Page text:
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Geraint Thomas posted a photo on his Instagram last month that pretty much summed up his July. It was a picture of a big, fat juicy cheeseburger, fries, and an icy, cold beer. After months of sacrifice and a near-miss at the Tour de France, the Welshman deserved it.
There was one more photo of he and Egan Bernal celebrating on the Champs-Élysées. Since then, the 2018 Tour winner Thomas has largely gone quiet on social media. That’s in contrast to last year, when his Twitter feed documented his months-long binge of celebrating yellow. There were selfies with heroes such as Leo Messi and Gareth Bale. But last winter, Thomas shut it down after Christmas. From there, it was all-in for the yellow jersey defense.
If anyone wondered how serious Thomas was taking his 2019 season, following what many believed was a one-off Tour victory, were in for a surprise in July. Thomas was right in the mix, dodging off a string of potentially disastrous crashes, and riding into the final weekend with the repeat looking very likely.
Mother Nature changed the script, and snuffed out what was supposed to be the wildly contested finale. When Tour director Christian Prudhomme dropped the red flag and neutralized the stage over the Col de l’Iseran, Bernal was already on the march, but Thomas had a free ride that day on the road to Tignes. With a string of climbs that were eventually cancelled in the closing two mountain stages, Thomas’s dreams of becoming the first rider since Miguel Indurain to defend a career-first Tour win — not counting the DQ’d Lance Armstrong wins — were swept away in a wave of hail and mud.
In the end, he played the loyal teammate, and dutifully celebrated Bernal’s historical win in Paris with a few well-deserved pints.
People are already starting to speculate about the 2020 Tour. With the injured Froome expected to be back, Team Ineos is going to have a delicate balancing act on its collective hands next July. With three Tour winners all vying for supremacy, the bus is going to seem very crowded indeed.
Rather than look ahead to 2020, however, Thomas should jump straight back into the fray. Instead of settling on second-place and waiting for next year’s Tour, Thomas should take his fitness and frustration, and head south.
The Vuelta a España is right there prime for the taking.
There are already a few rumors that Thomas might indeed race the Vuelta. If he does, he would have a very good chance of victory.
So far, there’s been no official confirmation of what Thomas’s plans are. In a recent podcast with Ineos teammate Luke Rowe, Thomas hinted that he will race the second edition of the revived Deutschland Tour (August 29 to September 1) and target the time trial at the Yorkshire world championships in September. It’s also likely there would be an appearance at the Tour of Britain (September 7-14), where he and Froome raced triumphantly together last year.
There would certainly be space on the Ineos roster for the Vuelta, starting August 24 in Torrevieja along Spain’s Mediterranean Coast. Bernal, who received a hero’s welcome home last week as Latin America’s first Tour winner, certainly won’t race the Vuelta. Ineos might bring Pavel Sivakov, who won the Tour of Poland over the weekend, as well as the likes of Kenny Elissonde and David de la Cruz. Thomas would have full captaincy at the Vuelta, without having to look over his shoulder.
In fact, Thomas should follow Froome’s example and put the Vuelta at the center of his autumn plans. Froome doggedly came back to the Vuelta year after year until he finally won it in 2017. The disqualification of Juan José Cobo in 2011 gave Froome another Vuelta title, but Froome wanted that win on the road, and he chased it for more than a half decade.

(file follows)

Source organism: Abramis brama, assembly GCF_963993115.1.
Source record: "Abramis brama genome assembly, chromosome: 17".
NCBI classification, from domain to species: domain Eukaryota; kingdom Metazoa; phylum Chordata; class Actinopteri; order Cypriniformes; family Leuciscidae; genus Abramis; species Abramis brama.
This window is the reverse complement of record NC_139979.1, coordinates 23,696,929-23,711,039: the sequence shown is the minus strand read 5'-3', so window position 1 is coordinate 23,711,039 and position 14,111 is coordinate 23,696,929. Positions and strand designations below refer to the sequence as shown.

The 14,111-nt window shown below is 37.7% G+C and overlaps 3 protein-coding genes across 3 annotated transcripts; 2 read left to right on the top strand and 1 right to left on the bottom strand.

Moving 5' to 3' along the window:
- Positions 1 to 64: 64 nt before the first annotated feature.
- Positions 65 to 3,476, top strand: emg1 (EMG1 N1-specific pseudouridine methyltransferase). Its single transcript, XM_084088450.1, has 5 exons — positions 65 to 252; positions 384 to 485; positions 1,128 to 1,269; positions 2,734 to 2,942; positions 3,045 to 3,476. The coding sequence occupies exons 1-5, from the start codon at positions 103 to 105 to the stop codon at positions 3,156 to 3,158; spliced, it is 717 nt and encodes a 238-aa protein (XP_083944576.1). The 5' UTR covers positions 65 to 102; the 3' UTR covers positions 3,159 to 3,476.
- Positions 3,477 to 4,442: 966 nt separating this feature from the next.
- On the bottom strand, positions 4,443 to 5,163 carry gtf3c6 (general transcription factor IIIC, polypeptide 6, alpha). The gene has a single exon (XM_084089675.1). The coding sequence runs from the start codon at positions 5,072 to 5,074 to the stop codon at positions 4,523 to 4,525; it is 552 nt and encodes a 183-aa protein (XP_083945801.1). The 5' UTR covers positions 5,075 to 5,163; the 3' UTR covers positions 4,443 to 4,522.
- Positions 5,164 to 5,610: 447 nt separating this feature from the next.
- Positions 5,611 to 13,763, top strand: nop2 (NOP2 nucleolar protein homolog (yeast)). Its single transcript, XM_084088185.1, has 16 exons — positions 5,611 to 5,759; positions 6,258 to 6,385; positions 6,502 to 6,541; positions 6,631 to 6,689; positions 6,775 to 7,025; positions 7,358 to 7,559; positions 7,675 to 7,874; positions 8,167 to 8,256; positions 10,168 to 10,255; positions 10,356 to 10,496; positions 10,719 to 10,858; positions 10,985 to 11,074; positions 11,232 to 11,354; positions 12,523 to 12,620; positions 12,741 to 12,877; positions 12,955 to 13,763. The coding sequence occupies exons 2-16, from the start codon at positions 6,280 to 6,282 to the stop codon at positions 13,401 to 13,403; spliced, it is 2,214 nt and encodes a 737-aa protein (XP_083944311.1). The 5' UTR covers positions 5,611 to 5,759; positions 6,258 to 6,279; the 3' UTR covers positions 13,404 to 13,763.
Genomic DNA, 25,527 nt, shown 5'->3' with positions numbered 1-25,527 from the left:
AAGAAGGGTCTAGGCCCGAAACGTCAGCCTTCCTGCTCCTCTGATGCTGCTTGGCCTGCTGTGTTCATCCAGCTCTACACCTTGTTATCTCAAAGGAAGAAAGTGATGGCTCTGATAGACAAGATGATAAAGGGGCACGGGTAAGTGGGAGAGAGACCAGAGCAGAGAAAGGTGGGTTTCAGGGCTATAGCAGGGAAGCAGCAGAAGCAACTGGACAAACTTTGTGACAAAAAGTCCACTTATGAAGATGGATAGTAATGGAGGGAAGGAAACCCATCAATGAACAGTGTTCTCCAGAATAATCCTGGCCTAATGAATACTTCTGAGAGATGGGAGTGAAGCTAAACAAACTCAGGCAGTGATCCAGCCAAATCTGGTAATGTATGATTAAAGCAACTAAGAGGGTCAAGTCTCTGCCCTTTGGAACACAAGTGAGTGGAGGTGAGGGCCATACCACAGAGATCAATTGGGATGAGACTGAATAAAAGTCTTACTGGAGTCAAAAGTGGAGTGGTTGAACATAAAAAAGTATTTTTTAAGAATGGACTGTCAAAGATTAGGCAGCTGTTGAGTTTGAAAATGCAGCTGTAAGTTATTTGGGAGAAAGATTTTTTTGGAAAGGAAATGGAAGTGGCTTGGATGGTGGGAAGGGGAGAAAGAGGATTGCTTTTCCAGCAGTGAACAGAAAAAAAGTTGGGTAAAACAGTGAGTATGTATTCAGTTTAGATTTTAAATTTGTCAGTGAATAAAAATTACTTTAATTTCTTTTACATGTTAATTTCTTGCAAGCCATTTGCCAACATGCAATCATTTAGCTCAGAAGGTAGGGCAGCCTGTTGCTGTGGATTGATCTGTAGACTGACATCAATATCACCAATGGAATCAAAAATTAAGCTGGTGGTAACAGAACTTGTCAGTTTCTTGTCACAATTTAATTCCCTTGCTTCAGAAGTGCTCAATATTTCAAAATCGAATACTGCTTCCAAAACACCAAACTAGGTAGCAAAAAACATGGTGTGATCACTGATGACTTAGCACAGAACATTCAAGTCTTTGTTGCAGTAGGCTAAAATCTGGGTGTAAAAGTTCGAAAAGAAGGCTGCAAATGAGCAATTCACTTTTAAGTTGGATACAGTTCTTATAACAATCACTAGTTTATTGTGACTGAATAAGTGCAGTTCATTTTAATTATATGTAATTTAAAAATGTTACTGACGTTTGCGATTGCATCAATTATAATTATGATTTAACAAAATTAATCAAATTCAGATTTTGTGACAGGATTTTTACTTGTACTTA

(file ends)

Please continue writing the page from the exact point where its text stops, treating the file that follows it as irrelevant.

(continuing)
This year’s Vuelta presents Thomas with a unique opportunity and he shouldn’t pass it up.
First off, this year’s Vuelta route is pretty good for Thomas. An opening team time trial and a 36.1-kilometer individual time trial in stage 10 would tilt the race in his favor in the first half of the race. Though the Vuelta is, as always, climb heavy, there is nothing that Thomas couldn’t handle.
Team Ineos would pack the necessary firepower to protect his flanks from the inevitable attacks. Even the explosive, beyond-steep finales at Los Machucos and La Cubilla in the second half of the course are so steep that he could limit his losses to any stealthy attacks. Thomas has only raced the Vuelta once, in 2015 when he was 69th in an edition when Froome crashed out with a broken bone in his foot, but the team has the experience to guide him over unfamiliar roads.
Also, there’s no one in this year’s Vuelta start-list that should give Thomas pause. A few names, like defending champ Simon Yates (Mitchelton-Scott) and Primoz Roglic (Jumbo-Lotto), have yet to confirm. Of the others, Thomas has already proven he can fend off the likes of Miguel Angel Lopez (Astana), Esteban Chaves (Mitchelton-Scott), Rafa Majka (Bora-Hansgrohe) and Steven Kruijswijk (Jumbo-Lotto). The big question mark for this Vuelta is what kind of condition Giro d’Italia winner Richard Carapaz (Movistar) brings to the race. If Carapaz is flying like he was in May, perhaps no one can beat him.
It’s almost certain Thomas has more in his tank that what he used during this year’s Tour.
Despite his uneven spring, coupled with his crash at the Tour de Suisse, Thomas came into the Tour looking very strong. Though he was a touch off his top form in the first half of the race, he was clearly in the running for another yellow.
Thomas will probably be having a rough few weeks wondering what might have happened in the final two stages of the Tour. He should carry that pent up frustration and un-spent cartridges straight into the Vuelta. No season is ever the same and this could be his best chance to make a run at the Vuelta title. The Spanish grand tour is there for the taking.